The bottom line of marketing automation focuses on one thing: optimising your customer’s or prospect’s customer journey, using his or her personal context as the departure point. In this article, I’ll lay out five conditions that will allow you to fully exploit the potential of marketing automation.
With marketing automation you can use software that will automate the various marketing processes that lead your (potential) customers through their customer journey. Predefined triggers determine the best time to serve up new and relevant content that eventually leads to conversion, or, if the person is an existing customer, persuade him or her to return, thus encouraging loyalty. The five points listed below are key ingredients for a good marketing automation strategy.
1. Make sure the data can do the job
If the data is to be up to the task, it must be in order. We often think immediately in terms of campaigns – the output of marketing automation – but successful marketing automation starts with integration and segmentation. Regarding the former, integration, what I’m talking about here is linking your data sources to the automation tool. As for segmentation, it’s all about filtering out groups of people who will be receptive to a certain message.
Using marketing automation entails taking a critical look at your data. What kind of data is available and, above all, what is the quality of that data? If you intend to connect different data sources, you’ll soon discover that not all data has been stored uniformly in the various, relevant systems. You’ll therefore need to look carefully at the basic configuration and the value- and field-structure. If your data input is in order, you’re well over half-way towards successful segmentation. This also lays a good foundation for the future. Within marketing automation, a great deal is triggered on the basis of historical data and insights. And with the advent of A.I., increasingly smarter and self-learning software is making it easier to respond in real time, such as with user-behavior or user-location, for example.
2. Choose the right software
It is, of course, important that you understand how the software works and that the tooling this software represents corresponds with the requirements and the knowledge level of your marketing department.
To this end, you should pay attention to the following points.
● A question that’s not asked often enough is: what is the knowledge level of the end user? If the tool is not tailored to the end user’s level of knowledge, you’ll be paying a lot of money for functionality that you won’t use.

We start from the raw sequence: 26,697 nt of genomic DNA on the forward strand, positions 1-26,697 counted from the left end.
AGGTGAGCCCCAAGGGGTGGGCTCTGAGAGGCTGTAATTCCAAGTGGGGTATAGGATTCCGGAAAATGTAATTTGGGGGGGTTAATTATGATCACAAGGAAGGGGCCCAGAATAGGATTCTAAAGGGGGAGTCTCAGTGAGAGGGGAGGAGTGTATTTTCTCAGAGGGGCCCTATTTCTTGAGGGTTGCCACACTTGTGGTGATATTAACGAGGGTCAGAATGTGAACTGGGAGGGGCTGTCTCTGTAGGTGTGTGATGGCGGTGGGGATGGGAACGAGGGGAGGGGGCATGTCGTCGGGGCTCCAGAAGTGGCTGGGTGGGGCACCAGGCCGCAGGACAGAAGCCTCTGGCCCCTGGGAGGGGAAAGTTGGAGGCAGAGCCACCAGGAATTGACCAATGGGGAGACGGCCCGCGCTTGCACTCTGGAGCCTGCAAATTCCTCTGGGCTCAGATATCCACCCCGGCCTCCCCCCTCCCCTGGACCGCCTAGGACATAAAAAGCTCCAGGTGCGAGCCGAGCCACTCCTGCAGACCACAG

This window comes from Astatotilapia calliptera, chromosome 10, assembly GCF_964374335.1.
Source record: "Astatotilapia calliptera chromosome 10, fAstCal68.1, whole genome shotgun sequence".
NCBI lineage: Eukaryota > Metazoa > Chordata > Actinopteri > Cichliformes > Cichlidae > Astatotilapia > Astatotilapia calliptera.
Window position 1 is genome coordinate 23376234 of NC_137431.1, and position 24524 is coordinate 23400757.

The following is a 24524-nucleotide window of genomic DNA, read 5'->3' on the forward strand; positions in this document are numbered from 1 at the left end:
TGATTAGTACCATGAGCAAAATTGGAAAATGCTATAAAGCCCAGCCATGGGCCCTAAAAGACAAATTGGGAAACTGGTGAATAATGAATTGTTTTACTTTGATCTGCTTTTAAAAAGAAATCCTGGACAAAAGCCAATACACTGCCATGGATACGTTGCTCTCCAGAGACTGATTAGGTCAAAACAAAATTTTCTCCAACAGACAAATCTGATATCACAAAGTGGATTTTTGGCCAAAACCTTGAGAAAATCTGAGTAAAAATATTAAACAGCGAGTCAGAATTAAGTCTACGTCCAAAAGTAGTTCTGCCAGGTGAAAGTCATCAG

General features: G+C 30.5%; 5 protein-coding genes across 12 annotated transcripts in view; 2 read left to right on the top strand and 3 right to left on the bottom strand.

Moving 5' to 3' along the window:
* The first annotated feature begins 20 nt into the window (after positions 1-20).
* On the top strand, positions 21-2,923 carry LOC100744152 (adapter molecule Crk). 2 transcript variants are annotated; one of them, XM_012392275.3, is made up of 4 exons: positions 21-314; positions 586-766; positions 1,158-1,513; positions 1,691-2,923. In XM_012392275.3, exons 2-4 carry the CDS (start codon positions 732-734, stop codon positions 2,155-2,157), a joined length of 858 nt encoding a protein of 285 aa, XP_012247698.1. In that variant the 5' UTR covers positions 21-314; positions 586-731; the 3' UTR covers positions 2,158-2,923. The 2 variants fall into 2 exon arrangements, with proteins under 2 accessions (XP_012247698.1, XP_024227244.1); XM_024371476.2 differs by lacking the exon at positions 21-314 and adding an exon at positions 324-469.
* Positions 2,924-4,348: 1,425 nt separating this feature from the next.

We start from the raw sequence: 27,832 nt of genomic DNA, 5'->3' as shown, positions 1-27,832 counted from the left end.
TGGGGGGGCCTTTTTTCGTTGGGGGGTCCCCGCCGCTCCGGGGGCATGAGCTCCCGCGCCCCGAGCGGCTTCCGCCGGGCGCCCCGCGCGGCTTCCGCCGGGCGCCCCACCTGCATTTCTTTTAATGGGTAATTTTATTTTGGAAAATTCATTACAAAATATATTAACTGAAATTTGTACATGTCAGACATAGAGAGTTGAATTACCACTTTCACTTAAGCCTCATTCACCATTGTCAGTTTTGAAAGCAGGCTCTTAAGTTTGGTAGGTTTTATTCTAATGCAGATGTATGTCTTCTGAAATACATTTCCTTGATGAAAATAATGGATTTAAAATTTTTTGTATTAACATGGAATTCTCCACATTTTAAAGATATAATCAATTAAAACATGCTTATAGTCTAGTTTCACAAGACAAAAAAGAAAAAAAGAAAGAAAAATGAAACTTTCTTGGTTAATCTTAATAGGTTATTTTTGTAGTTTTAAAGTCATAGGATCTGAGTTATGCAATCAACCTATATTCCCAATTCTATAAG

● So make sure your tooling can grow in accordance with your needs and wishes. Scalability is key in this respect, in terms of both price and functionality. You don’t have to take the full package straight away; most software solutions offer the option of starting with the basics and then only scaling up once you’ve taken the initial steps.
● Marketing automation is more than “email marketing on steroids”. Make sure that your tooling can activate several channels and assess how easy it will be to access these channels, both now and in future.
3. Start by picking the low-hanging fruit
There are several standard campaigns that can be immediately accommodated by your marketing automation tool; such as newsletters and transactional emails. For newsletters with a relatively fixed format, you can configure campaigns using basic data as input for variables in the area of personalisation.
It all starts with your content. Take, for example, the recent use of a survey during the onboarding process at Basic-Fit. Based on the answers to questions in this survey, different personas were defined and specific content developed for these personas. Were we dealing with experienced fitness aficionados, for example, or with beginners who might have trouble using the equipment properly? During the campaign, the various groups were sent bespoke emails containing content that corresponded with their respective fitness profiles. Result: the people in the group that received these personalised emails visited the fitness center more often than the control group that did not receive them. Clearly, marketing automation makes it easier to facilitate this form of low-threshold content campaigns.